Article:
While it probably won’t work in a car, Chris’s tactile mood-transforming soundscapes could work in a club. No matter what format you hear it on—an mp3 download, a physical CD, or the vinyl LP for which it was conceived, the first sound you’ll hear is a needle dropping on a record. Ironically, as digital dethroned analog with its DDD claims of no noise, those same cracks and pops that CD advocates were so happy to be rid of were soon sampled and became ubiquitous in contemporary pop music.
“I find the popping and clicking and scratches really charming,” beams Chris whose texture-based music embraces such sounds. “It’s not sterile; it’s not an empty field. You start listening to the room sound and engaging the space differently.”
Beyond Sound the All-Clear being music conceived for the LP format, it is music that is conceived as a recording rather than for a live concert experience. In fact, a lot of what is going on, even though it is mostly created with acoustic instruments, would not really be possible in a live context and live performance is not something Campbell is even particularly concerned about, even though Sound the All-Clear is not electronic music per se.
I still notate everything, but in terms of the performance, the ensemble goes from three people to fifty people in a live setting. So we did studio stuff—we’d add or subtract and use different cues. Sometimes it would be me conducting, sometimes it would be working on visual monitors so players could see when to come in, almost like Guitar Hero, because a lot of the stuff is pretty arrhythmic, gestural, or based on breath cycles rather than one, two three, four […] And we miked virtually everything, just to get separation and clean sounds. It’s not an orchestral recording in the sense that everything washes together and it’s this big landscape; everything is isolated so that in post-production we could manipulate those colors with Logic and ProTools and all those computer programs.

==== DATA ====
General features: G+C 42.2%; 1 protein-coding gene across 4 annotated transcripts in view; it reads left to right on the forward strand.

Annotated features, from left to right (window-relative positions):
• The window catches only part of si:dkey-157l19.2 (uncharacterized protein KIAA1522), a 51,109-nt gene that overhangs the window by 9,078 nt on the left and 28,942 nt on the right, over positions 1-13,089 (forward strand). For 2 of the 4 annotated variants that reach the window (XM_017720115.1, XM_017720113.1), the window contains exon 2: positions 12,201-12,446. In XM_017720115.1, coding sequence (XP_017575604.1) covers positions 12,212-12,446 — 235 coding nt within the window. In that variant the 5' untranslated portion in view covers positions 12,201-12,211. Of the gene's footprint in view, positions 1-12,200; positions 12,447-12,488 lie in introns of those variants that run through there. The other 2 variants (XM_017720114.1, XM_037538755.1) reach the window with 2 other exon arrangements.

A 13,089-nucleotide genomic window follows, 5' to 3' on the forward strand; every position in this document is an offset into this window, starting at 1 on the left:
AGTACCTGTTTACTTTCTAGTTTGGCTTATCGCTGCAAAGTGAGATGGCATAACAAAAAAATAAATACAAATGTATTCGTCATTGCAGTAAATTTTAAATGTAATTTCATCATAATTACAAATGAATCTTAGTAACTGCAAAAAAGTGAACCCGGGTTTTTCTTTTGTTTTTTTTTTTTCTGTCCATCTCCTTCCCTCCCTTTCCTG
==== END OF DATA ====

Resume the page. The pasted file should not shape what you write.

Ultimately, the path he has taken is a direct by-product of his dual existence. While putting out a recording on the label where he works has helped him to better understand all the details of the process for every recording he services, Chris Campbell’s in-depth knowledge of the field has helped determine the artistic choices he has made as well as the contexts in which he hopes to frame his own creative work:
Why limit yourself to classical or new classical? That’s just a ghetto I don’t want to be in, frankly. It’s frustrating to spend a long time on a piece and then hear it once and have a hard time getting the recording rights to it. […] I love live performances, but my intentionality was to make an album and if it gets performed again in a live setting that’s kind of irrelevant in a way. Would it be cool? Sure. But would it be likely? It’s really hard for composers to get performances.
But don’t start getting the impression that Chris is in any way pessimistic. After all, would anyone but a starry-eyed optimist release a debut album as a composer on vinyl?
CD [manufacturing] costs have gone way down; this was expensive. But I’m a stubborn Scotsman! And I think there’s crossover potential, and there’s been success with the people who are interested in trip-hop. In some ways I think it might be easier for an indie rock hipster to appreciate the album more than a classical guy or gal, just because there’s a lot of psychological baggage about what constitutes classical music today. It’s for adventurous listeners, no matter how you want to genre-dice it. If you have hungry ears and are interested in new sounds, I think it’s a good record for that!